For an average-sized rabbit, a cage of 30”x30”x24” is the minimum space your rabbit needs in a cage. Exercise pens and runs should be around 12 square feet or larger.

Indoor Rabbit Cage

How Much Time Should You Spend With Your Rabbit?

Rabbits crave social interaction, whether it’s with you, your other pets, or another rabbit. In the wild, rabbits live in colonies of up to 20. It’s well-known that rabbits are better in pairs if you aren’t able to give them enough attention.

If you can’t have a pair of rabbits, just note that you should be spending a lot of time with them, especially in the beginning to establish a bond. But, when it comes to quality cuddling time or playtime, a couple hours is usually enough to keep your bunny happy.

If rabbits don’t get enough attention, they can become lonely and depressed. If this is the case, you will notice your rabbit acting abnormally, like:

  • Becoming extremely lethargic
  • Acting out by chewing or even becoming aggressive
  • Loss of appetite, followed by weight loss

How Do Rabbits Like To Play?

Rabbits are very playful animals. They may not fetch like dogs or chase after feather-toys like cats, but they do enjoy playtime. Plus, it helps keep their minds active and their bodies healthy.

Rabbits will play different ways, depending on whether they’re playing with you, on their own, or with another rabbit. Let’s look more into the different ways a rabbit plays.

With Another Rabbit

Bonded rabbits will often play by playing their version of leapfrog. One rabbit rushes towards the other, and the other rabbit leaps to avoid it. They will also chase each other around. And when it’s all over, they’ll cuddle and nap together.

By Themselves

By themselves, rabbits exhibit playful behavior by tossing and pushing things around. You can buy toys for your rabbits or make your own to keep your rabbit entertained.

Rabbit playing with toy

With You

It’s not well-known, but rabbits do indeed have a playful side. While it’s more likely to come out while interacting with other rabbits, you can get to know how your rabbit likes to play best. For example, a rabbit will signal their desire to play by running in circles around you.

How To Play With Your Rabbit

There are many different ways to play with your rabbit. You can give them toys to play with, use treats to engage their foraging instincts, and even create a mini playground for them.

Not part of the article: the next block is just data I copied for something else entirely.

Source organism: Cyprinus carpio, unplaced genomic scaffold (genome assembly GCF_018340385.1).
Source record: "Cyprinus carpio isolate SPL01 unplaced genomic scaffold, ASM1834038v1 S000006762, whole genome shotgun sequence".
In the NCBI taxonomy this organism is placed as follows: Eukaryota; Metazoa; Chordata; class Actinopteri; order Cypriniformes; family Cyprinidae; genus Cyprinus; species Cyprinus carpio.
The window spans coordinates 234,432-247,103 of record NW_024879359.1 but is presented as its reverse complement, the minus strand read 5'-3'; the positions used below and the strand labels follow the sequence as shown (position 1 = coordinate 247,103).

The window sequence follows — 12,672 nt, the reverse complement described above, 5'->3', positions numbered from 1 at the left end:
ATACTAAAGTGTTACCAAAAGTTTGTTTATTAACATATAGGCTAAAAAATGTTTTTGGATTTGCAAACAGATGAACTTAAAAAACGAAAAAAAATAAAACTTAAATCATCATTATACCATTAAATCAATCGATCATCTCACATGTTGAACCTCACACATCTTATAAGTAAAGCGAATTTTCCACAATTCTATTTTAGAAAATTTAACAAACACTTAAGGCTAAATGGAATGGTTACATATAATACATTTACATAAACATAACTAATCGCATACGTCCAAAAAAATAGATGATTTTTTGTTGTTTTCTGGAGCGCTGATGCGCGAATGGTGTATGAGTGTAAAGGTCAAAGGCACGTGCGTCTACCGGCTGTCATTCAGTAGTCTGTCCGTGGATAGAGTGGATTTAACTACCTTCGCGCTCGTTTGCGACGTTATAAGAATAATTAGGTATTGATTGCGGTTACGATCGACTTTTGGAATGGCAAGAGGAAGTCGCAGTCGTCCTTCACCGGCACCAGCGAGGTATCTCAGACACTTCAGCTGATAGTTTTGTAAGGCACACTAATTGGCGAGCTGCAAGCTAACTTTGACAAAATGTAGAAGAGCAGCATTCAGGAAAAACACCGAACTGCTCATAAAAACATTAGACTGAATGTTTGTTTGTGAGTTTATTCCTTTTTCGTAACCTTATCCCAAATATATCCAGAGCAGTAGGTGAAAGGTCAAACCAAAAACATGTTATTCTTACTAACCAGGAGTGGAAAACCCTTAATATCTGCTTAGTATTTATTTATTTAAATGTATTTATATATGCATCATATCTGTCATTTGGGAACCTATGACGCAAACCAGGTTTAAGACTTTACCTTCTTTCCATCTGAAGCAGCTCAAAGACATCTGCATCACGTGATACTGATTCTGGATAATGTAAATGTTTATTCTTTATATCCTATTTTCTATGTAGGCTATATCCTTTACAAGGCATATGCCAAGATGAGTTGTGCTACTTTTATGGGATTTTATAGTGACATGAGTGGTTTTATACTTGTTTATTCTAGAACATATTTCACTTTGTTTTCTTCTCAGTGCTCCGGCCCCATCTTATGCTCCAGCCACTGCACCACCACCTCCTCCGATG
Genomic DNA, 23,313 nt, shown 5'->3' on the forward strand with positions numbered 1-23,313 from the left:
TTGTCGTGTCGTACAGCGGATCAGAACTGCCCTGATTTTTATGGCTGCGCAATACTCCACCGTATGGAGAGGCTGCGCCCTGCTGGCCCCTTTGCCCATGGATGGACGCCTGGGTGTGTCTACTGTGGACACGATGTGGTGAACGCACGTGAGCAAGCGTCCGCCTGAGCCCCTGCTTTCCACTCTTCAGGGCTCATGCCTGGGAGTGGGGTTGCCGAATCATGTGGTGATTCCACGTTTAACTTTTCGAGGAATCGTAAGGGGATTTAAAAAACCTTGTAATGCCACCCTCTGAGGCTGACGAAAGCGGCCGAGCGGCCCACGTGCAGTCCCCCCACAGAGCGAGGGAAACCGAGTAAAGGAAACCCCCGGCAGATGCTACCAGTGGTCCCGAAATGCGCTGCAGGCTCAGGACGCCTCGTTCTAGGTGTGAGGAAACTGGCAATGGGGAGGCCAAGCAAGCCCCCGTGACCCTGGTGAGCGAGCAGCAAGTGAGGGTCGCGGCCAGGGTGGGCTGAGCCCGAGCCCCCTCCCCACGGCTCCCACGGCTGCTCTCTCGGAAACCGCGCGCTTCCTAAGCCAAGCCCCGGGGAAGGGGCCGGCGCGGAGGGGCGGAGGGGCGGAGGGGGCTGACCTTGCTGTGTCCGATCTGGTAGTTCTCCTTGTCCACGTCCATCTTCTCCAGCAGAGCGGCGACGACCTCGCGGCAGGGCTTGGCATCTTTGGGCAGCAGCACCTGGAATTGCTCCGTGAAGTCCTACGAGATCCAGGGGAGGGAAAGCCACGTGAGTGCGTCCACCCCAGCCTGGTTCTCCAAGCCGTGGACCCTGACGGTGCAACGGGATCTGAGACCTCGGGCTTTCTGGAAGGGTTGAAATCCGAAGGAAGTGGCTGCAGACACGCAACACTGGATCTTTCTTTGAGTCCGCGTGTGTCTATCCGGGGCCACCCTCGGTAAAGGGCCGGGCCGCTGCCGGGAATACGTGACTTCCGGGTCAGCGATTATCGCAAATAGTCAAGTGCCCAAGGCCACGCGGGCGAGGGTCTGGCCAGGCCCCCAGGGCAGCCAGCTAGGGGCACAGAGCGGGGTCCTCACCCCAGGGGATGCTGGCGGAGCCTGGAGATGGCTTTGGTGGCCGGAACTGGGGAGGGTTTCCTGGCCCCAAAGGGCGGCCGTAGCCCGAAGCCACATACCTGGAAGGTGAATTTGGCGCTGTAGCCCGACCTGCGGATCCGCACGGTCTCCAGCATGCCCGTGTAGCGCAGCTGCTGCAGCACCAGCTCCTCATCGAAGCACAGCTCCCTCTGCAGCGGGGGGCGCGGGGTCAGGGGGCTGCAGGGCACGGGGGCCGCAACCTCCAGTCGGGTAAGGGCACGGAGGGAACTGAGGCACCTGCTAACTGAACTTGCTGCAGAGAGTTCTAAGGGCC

Games You Can Play With Your Rabbit

Reverse Fetch is a game you can play with your rabbits. As the name suggests, it’s the total opposite of the type of fetch you would play with a dog. In reverse fetch, you simply give your rabbit his favorite toy, watch him toss it, and push it around.

Another game you can play with your rabbit is “Catch Me If You Can.” Your rabbit will bump you, run away until you “bump” them back. Your rabbit may even chase you back.

Some rabbits love to play “Tug Of War,” where they will pull pieces of paper, treats, or cardboard from you. It’s not as challenging as a bigger animal, but it’s fun either way.

Toys To Give Your Rabbits

Willow balls make great toss toys. Even better, your rabbit can chew them for their dental health and save the furniture around your house!

Treat-Dispensing Toys are a great way to occupy your rabbit’s mind by using treats to gain interest and puzzles for enrichment. This also helps them to interact with their natural foraging habits.

You can make a DIY hay-dispensing toss toy by cutting notches into a toilet paper roll and stuffing it with hay. It’s inexpensive and will keep your rabbit occupied until the hay’s all gone.

Other Ways To Keep Your Rabbits Entertained

Rabbits love to burrow. You can help them stay entertained by creating a maze out of blankets and pillows for them to navigate through.

Your rabbit will burrow in and out until they find a spot to get cozy.
Hanging treats with string and clothespins keeps your rabbit entertained and motivates them to stretch. You can even do this right indie your rabbit’s cage.

Tunnels and Bridges around your rabbit’s exercise pen will give them some enrichment. Contrary to belief, rabbits do like to climb, though not very high. Having a bridge to climb up on or some steps can be a great way to encourage your rabbit to explore.

Conclusion

Since rabbits get bored so easily, it’s crucial to make sure they get enough time to get enough exercise and mental stimulation. Nothing should be stuck in a small cage all day and night. Think about it. Wouldn’t you get bored?

If you litter-train your rabbit and pet-proof your home, you can leave your rabbit out all the time. This is typically best if it’s safe for your rabbit to be unsupervised. Of course, this isn’t always the case.

There are plenty of ways to make things fun for your rabbit, whether it’s playing, giving them toys, or by sprucing up the room that it’s equipped to make a happy rabbit.


Thank you for reading this post!
Link is an incredibly spoilt rabbit who lives completely free roam. When he's not jumping on his owners heads at 5am or digging at carpet he can often be seen loafed or eating copious amounts of hay.